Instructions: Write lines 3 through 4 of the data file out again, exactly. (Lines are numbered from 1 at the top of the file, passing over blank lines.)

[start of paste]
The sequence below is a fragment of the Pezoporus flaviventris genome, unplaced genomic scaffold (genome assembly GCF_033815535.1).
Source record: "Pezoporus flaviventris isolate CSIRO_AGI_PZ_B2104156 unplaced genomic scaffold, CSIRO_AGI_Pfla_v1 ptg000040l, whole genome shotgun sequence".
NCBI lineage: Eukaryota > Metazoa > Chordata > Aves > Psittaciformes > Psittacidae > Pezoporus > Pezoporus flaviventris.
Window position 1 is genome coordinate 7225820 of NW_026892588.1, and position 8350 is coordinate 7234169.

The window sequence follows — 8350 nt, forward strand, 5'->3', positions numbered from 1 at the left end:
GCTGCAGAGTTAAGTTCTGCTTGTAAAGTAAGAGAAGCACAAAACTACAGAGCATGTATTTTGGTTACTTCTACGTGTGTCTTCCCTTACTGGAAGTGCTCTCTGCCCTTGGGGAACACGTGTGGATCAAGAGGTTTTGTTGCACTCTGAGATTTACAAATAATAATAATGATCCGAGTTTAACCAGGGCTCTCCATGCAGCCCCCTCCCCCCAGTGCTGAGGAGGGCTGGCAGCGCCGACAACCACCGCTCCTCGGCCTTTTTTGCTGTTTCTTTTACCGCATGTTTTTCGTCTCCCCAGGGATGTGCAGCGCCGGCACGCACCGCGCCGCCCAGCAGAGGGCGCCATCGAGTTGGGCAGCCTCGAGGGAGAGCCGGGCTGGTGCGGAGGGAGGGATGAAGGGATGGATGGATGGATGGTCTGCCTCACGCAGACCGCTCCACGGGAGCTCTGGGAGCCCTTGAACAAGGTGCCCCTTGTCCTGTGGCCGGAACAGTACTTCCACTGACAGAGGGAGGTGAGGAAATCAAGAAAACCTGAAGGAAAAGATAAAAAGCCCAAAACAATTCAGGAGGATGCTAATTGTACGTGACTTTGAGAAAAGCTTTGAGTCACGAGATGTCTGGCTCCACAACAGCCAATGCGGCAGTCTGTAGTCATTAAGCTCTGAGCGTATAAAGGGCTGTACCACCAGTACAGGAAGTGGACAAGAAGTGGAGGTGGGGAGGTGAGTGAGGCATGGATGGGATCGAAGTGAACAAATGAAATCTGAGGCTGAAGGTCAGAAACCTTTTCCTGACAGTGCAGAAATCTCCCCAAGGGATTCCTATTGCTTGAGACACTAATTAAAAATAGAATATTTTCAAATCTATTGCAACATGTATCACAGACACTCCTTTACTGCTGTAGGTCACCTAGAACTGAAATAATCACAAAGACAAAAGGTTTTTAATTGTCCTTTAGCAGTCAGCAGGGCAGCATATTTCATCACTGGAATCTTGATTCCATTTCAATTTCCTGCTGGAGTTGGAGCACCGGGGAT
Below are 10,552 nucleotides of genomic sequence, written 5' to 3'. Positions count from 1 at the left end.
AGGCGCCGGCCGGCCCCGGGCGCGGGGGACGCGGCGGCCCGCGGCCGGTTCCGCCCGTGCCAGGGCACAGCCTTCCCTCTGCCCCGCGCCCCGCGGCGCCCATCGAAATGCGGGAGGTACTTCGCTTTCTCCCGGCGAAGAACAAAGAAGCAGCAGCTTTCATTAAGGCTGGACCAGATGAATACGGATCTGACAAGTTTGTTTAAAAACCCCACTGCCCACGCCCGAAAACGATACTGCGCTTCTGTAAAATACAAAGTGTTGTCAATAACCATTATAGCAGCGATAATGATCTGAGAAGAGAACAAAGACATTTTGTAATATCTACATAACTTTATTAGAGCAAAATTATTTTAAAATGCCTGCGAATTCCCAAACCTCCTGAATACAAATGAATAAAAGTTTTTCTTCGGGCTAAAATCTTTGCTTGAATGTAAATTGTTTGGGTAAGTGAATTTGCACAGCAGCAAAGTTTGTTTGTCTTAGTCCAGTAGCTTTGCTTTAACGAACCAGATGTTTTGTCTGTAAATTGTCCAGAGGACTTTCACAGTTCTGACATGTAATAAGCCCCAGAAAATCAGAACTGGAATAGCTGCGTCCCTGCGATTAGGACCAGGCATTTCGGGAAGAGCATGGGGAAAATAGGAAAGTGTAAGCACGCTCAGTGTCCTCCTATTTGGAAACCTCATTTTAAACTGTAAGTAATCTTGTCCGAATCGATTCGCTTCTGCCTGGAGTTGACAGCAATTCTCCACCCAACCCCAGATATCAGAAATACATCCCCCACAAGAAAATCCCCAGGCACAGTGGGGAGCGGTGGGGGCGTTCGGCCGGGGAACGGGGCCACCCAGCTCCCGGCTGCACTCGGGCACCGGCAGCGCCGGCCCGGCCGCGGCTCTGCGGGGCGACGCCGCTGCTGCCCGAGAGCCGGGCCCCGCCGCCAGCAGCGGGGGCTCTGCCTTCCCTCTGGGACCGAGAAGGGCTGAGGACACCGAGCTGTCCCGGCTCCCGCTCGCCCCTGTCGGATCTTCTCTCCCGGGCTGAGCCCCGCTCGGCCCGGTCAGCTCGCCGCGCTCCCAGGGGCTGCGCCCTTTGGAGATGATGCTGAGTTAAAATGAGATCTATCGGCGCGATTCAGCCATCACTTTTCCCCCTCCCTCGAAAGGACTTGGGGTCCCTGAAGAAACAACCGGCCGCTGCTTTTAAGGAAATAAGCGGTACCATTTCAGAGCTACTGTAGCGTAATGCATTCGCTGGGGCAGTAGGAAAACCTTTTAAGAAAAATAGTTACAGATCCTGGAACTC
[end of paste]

NCBI lineage: Eukaryota > Metazoa > Chordata > Aves > Psittaciformes > Psittacidae > Pezoporus > Pezoporus flaviventris.
Window position 1 is genome coordinate 7225820 of NW_026892588.1, and position 8350 is coordinate 7234169.